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Measuring the Effect of Strain Rate on Deformation and Damage in Fibre-Reinforced Composites: A Review

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jats:titleAbstract</jats:title>jats:pThis review aims to assess publications relevant to understanding the rate-dependent dynamic behaviour of glass- and carbon-fibre reinforced polymer composites (FRPs). FRPs are complex structures composed of fibres embedded in a polymer matrix, making them highly anisotropic. Their properties depend on their constituent materials as well as micro-, meso- and macro-scale structure. Deformation proceeds via a variety of damage mechanisms which degrade them, and failure can occur by one or more different processes. The damage and failure mechanisms may exhibit complex and unpredictable rate-dependence, with certain phenomena only observable under specific loading conditions or geometries. This review focusses on experimental methods for measuring the rate-dependent deformation of fibre composites: it considers high-stain-rate testing of both specimens of ‘simple’ geometry as well as more complex loadings such as joints, ballistic impact and underwater blast. The effects of strain rate on damage and energy-based processes are also considered, and several scenarios identified where strength and toughness may substantially decrease with an increase in strain rate.</jats:p>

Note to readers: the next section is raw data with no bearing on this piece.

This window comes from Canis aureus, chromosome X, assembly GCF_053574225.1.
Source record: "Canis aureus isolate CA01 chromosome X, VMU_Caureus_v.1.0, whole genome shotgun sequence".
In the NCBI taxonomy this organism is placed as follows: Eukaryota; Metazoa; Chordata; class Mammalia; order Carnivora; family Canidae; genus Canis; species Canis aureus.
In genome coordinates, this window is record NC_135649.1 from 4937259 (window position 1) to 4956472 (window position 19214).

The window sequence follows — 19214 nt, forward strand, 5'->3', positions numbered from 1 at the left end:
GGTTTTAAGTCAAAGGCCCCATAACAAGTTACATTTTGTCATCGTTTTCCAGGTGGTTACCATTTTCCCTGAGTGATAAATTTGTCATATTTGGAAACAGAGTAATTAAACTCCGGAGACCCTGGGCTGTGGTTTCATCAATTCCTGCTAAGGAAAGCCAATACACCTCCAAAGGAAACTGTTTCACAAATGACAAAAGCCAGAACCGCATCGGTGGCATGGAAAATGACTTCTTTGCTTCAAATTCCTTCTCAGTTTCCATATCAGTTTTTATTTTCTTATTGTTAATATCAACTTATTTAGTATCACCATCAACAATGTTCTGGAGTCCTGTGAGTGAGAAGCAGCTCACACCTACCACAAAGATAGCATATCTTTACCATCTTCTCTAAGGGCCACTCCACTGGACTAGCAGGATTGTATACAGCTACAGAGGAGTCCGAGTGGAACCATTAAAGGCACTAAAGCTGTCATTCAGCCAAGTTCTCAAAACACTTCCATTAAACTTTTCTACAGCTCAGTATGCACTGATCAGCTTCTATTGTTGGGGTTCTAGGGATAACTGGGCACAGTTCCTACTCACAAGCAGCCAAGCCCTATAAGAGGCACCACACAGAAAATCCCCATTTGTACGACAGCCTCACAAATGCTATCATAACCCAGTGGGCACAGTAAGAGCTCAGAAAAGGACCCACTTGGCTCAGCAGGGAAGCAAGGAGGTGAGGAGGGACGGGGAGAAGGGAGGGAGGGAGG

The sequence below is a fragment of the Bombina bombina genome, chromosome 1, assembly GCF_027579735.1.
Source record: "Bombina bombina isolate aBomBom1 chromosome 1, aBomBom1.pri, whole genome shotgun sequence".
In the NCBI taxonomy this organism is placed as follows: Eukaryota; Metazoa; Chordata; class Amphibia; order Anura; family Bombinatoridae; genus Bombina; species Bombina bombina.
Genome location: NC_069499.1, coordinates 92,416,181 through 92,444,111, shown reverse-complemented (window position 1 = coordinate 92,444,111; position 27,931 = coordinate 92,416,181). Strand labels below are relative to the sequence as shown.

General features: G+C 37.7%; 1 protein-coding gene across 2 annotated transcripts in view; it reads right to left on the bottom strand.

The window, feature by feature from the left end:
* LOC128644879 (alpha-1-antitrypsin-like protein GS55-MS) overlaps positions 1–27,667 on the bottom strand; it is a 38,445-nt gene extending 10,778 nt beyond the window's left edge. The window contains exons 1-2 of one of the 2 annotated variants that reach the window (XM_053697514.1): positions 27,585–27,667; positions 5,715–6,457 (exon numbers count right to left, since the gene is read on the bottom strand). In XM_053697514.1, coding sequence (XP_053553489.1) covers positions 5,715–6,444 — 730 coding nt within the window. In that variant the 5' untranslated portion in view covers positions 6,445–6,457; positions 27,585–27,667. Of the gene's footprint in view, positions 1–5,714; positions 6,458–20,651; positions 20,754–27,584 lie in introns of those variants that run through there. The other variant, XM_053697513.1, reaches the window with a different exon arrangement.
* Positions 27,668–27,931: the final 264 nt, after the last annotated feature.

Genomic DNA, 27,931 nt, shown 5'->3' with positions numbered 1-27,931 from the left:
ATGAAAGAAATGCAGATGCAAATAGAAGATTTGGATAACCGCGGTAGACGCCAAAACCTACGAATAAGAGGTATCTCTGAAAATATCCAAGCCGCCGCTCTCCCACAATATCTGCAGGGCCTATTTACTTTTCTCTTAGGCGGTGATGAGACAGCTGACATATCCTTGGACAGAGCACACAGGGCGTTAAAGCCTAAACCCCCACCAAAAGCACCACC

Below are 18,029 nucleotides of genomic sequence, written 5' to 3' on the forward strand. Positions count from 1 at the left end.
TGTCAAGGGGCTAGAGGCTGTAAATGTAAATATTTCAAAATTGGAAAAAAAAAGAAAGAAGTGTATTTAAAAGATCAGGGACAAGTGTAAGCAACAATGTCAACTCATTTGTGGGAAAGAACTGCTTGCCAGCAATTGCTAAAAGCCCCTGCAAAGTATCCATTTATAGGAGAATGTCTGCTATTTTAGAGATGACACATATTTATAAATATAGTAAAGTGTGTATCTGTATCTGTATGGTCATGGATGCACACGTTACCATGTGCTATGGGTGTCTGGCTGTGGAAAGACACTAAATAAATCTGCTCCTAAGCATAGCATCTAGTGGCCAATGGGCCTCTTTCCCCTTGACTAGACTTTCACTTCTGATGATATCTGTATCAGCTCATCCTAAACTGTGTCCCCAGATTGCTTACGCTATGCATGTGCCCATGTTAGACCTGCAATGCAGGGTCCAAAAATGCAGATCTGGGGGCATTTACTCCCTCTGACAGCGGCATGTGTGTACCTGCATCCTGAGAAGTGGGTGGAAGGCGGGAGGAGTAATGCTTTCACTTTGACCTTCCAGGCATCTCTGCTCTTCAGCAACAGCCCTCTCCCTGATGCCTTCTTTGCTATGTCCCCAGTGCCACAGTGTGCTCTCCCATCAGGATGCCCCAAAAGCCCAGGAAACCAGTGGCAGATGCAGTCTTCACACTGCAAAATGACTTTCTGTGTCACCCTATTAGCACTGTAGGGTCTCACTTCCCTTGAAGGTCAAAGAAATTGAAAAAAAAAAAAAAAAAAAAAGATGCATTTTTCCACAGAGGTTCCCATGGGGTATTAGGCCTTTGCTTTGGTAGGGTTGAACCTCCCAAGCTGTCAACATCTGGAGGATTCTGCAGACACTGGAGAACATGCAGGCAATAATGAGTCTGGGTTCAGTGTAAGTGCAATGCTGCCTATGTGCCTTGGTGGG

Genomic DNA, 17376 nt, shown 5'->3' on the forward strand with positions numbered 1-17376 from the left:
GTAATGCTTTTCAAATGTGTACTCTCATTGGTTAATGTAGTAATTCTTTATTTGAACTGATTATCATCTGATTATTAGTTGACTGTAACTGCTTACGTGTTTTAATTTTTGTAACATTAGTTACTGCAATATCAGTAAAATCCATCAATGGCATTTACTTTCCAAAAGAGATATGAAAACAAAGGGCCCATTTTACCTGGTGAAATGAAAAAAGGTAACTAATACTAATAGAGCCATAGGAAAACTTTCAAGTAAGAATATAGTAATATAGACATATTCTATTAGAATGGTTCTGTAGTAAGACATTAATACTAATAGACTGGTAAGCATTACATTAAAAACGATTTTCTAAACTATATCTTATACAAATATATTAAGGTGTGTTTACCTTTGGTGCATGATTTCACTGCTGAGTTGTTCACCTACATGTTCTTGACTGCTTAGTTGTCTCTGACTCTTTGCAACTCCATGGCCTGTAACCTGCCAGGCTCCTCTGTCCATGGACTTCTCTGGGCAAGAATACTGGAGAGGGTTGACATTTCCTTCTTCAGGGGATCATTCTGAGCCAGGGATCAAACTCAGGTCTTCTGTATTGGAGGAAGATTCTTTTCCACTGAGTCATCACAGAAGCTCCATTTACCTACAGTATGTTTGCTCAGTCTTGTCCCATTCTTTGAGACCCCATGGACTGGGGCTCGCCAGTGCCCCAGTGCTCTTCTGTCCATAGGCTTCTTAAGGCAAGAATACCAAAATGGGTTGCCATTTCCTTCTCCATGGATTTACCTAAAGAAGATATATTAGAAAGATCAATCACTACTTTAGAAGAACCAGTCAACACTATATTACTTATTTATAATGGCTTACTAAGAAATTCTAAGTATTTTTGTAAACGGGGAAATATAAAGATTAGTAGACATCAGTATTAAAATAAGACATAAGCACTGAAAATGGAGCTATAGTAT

40 Engineering, 4016 Materials Engineering, 4001 Aerospace Engineering

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Journal of Dynamic Behavior of Materials

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Springer Science and Business Media LLC